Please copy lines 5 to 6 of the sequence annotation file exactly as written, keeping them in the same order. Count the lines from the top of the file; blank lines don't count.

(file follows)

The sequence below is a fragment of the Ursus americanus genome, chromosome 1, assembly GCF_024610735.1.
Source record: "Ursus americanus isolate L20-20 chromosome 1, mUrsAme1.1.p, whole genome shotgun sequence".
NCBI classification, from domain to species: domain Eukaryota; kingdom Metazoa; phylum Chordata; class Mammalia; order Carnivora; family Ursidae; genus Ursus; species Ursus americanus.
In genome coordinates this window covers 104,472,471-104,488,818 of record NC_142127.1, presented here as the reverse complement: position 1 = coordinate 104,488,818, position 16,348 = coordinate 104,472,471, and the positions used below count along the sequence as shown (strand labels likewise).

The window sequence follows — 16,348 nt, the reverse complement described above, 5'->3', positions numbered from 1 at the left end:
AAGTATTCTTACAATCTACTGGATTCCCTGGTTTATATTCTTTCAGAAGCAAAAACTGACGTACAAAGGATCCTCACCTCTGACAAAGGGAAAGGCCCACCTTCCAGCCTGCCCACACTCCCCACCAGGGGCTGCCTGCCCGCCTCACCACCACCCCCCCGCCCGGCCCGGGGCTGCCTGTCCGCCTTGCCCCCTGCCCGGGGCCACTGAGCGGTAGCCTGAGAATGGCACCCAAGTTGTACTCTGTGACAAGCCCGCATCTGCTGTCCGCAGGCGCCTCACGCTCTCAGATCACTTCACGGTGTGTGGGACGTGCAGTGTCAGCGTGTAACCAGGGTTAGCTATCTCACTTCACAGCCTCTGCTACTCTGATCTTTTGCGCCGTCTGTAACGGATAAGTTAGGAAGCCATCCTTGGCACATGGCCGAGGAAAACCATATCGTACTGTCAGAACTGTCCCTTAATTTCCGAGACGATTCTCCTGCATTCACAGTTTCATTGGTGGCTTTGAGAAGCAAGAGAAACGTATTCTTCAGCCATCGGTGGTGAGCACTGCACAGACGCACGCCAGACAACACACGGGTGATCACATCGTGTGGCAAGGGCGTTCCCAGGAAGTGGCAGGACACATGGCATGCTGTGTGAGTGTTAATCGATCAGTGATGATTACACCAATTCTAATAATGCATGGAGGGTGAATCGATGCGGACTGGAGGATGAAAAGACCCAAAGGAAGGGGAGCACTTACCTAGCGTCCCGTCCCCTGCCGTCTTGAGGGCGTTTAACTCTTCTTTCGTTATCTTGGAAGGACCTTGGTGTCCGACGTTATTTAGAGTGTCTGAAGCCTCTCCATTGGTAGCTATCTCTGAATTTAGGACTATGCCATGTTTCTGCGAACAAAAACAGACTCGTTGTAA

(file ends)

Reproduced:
The window sequence follows — 16,348 nt, the reverse complement described above, 5'->3', positions numbered from 1 at the left end:
AAGTATTCTTACAATCTACTGGATTCCCTGGTTTATATTCTTTCAGAAGCAAAAACTGACGTACAAAGGATCCTCACCTCTGACAAAGGGAAAGGCCCACCTTCCAGCCTGCCCACACTCCCCACCAGGGGCTGCCTGCCCGCCTCACCACCACCCCCCCGCCCGGCCCGGGGCTGCCTGTCCGCCTTGCCCCCTGCCCGGGGCCACTGAGCGGTAGCCTGAGAATGGCACCCAAGTTGTACTCTGTGACAAGCCCGCATCTGCTGTCCGCAGGCGCCTCACGCTCTCAGATCACTTCACGGTGTGTGGGACGTGCAGTGTCAGCGTGTAACCAGGGTTAGCTATCTCACTTCACAGCCTCTGCTACTCTGATCTTTTGCGCCGTCTGTAACGGATAAGTTAGGAAGCCATCCTTGGCACATGGCCGAGGAAAACCATATCGTACTGTCAGAACTGTCCCTTAATTTCCGAGACGATTCTCCTGCATTCACAGTTTCATTGGTGGCTTTGAGAAGCAAGAGAAACGTATTCTTCAGCCATCGGTGGTGAGCACTGCACAGACGCACGCCAGACAACACACGGGTGATCACATCGTGTGGCAAGGGCGTTCCCAGGAAGTGGCAGGACACATGGCATGCTGTGTGAGTGTTAATCGATCAGTGATGATTACACCAATTCTAATAATGCATGGAGGGTGAATCGATGCGGACTGGAGGATGAAAAGACCCAAAGGAAGGGGAGCACTTACCTAGCGTCCCGTCCCCTGCCGTCTTGAGGGCGTTTAACTCTTCTTTCGTTATCTTGGAAGGACCTTGGTGTCCGACGTTATTTAGAGTGTCTGAAGCCTCTCCATTGGTAGCTATCTCTGAATTTAGGACTATGCCATGTTTCTGCGAACAAAAACAGACTCGTTGTAA